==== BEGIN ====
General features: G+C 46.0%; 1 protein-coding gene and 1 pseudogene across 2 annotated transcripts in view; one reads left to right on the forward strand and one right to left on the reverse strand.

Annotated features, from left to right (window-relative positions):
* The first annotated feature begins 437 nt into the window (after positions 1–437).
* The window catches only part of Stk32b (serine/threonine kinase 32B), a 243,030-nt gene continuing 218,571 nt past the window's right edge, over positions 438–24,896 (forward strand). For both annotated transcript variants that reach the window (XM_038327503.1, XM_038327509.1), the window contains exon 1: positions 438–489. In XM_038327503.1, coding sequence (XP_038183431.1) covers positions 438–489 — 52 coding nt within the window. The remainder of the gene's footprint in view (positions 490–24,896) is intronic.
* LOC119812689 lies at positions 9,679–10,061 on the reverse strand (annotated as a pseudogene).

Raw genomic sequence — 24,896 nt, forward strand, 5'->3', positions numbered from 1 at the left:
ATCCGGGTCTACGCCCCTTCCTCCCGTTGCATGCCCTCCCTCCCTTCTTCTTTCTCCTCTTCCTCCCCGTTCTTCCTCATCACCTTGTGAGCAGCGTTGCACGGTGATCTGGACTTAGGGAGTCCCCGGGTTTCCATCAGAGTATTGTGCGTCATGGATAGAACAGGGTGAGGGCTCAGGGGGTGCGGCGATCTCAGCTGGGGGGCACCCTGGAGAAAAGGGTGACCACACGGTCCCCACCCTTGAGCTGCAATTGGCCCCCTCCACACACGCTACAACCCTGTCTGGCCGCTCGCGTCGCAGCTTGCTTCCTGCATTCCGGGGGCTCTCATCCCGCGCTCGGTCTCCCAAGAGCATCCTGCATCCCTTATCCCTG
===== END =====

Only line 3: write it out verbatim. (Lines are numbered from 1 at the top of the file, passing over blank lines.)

* The first annotated feature begins 437 nt into the window (after positions 1–437).